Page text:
Clearly it is possible to design and manufacture in Canada. While we don’t need to become completely xenophobic the time has come when we need to respect the ingenuity of our people and the quality of the products that we can produce. There will be many people needing employment. There will be many opportunities to produce what we need and as patriots and consumers we can support these companies and our country.

Stay well and stay safe!

Be-gone Blizzards


Dress from Seneca Fashion Resource Centre

Be-gone Blizzardy weather! Let’s bring on the Beach! The current display in our Fashion Resource Centre window at the Newnham Campus of Seneca College was inspired by the coldest February on record.

The thing about Canadian weather is that a) it is a frequent topic of conversation b) it changes rapidly and c) no one can really predict what we are in for – not even Wiarton Willy!

However, the respite of a winter vacation is one thing that Canadians do look forward to and, as a result we chose to present His and Her Hawaiian attire and bathing suits.  If nothing else this colourful window is sure to help alleviate some of the winter blues brought on by sun deprivation.

Hawaiian shirts from Seneca Fashion Resource Centre

Hawaiian shirts from Seneca Fashion Resource Centre

The colourful Hawaiian or Aloha shirt is an easily recognized fashion icon.  Whether it is recognizable for its colourful patterns or the equally colourful personalities who choose to wear it is up to the observer. The history of these fashions can be traced back to missionaries who looked to cover the nakedness of island inhabitants.  As the plantation economy of Hawaii began to emerge in the late 19th and early 20th centuries, workers needed a shirt that could weather the physical efforts of sugar, coffee and pineapple farming.


Image from East Coast Radio,

Ellery Chun is credited with creating the popularity of the Aloha Shirt.  With a degree in economics from Yale University, Mr. Chun returned to Hawaii in 1931 to take over his father’s dry goods store.  The establishment had catered primarily to the local Asian Community but Mr. Chun wanted to expand the scope of his retail enterprise.  He and his sister began selling bright, print short sleeve shirts made of leftover material from Japanese kimonos. (Lisa (da Beanteacher))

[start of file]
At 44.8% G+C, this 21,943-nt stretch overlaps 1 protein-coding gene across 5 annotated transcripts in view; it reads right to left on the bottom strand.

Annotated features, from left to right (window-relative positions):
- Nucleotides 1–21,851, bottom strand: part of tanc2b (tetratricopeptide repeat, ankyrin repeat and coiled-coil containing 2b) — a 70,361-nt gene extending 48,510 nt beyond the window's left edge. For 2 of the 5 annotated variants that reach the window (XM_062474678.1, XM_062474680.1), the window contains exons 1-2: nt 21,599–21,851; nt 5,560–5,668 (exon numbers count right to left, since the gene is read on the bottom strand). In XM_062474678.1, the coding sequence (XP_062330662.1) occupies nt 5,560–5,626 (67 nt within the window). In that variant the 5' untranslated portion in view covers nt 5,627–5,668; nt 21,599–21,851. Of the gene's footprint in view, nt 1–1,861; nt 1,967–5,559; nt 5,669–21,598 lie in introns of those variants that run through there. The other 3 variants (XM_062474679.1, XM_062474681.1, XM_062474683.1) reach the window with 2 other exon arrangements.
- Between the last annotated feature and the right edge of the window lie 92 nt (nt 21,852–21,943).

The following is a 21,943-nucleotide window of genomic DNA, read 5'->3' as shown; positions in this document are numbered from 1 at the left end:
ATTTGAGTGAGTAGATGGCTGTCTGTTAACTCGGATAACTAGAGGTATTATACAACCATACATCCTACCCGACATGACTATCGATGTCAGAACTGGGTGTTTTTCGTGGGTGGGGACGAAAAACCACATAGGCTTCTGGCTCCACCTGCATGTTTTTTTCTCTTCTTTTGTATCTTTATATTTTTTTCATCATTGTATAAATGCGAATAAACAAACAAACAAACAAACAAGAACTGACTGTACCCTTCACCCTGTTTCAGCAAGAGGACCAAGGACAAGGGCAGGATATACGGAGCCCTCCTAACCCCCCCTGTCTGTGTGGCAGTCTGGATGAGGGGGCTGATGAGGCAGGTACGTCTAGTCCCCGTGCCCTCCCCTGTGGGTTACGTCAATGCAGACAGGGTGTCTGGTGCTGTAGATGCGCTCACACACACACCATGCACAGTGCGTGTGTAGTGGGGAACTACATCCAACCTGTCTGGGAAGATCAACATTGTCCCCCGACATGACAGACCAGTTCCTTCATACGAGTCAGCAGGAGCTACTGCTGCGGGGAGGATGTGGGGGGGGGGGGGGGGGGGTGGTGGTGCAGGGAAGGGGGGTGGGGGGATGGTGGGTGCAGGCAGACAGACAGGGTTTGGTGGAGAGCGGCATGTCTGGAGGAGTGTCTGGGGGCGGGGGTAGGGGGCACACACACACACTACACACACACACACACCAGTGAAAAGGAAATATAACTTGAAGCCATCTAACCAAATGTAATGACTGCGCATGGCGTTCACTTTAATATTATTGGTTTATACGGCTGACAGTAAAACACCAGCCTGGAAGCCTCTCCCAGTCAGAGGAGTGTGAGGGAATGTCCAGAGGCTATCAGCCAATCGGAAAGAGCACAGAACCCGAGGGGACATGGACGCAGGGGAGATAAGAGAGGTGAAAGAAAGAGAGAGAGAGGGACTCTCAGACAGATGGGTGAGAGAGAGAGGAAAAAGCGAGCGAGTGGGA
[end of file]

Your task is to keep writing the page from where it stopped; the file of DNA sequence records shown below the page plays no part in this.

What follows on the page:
When Hawaii became a state in 1959, tourists came and the distinctive shirts became popular souvenirs. However due to the warm climate they are considered by the locals to be the equivalent of a suit and appropriate for business wear.  While we may have Casual Fridays the people of Hawaii have Aloha Fridays.


Images from Karmakula, and Ragstock,


Image from Vintage Aloha Shirts,

While tourists may prefer brightly coloured versions with “hula girls”, pineapples and surfboards, native Hawaiians prefer more subtle patterns.  “Reverse print” shirts have the pattern printed on the inside which creates a more muted effect.  Status can also be perceived in Aloha shirts with border prints.  More fabric must be used in the creation of a border print which makes the shirt more expensive.

hawaiian shirt

Image from Maui Shirts,

The construction of an Aloha shirt is deceptively simple.  It has a left chest pocket sewn in and a good quality shirt must have a pattern that is uninterrupted by that pocket.  The lower hem of the shirt is straight and is never to be worn tucked in.

The beautiful tropical prints in exuberant colors found in Aloha Attire are a perfect choice for either the extrovert or the introvert.  The extrovert expresses loud and clearly their enthusiasm while the introvert can let their attire spark a conversation with a perfect stranger.

Winter will probably linger on for a few more weeks, making the weather a constant topic of conversation and the need to book a winter escape all the more necessary.  Perhaps into that conversation you will now include a tidbit or two about this colourful fashion choice.  Aloha!


Works Cited:

Lisa (da Beanteacher). “Beanteacher Hawaiian Style Home.”, 2011. Web 25 Feb. 2015.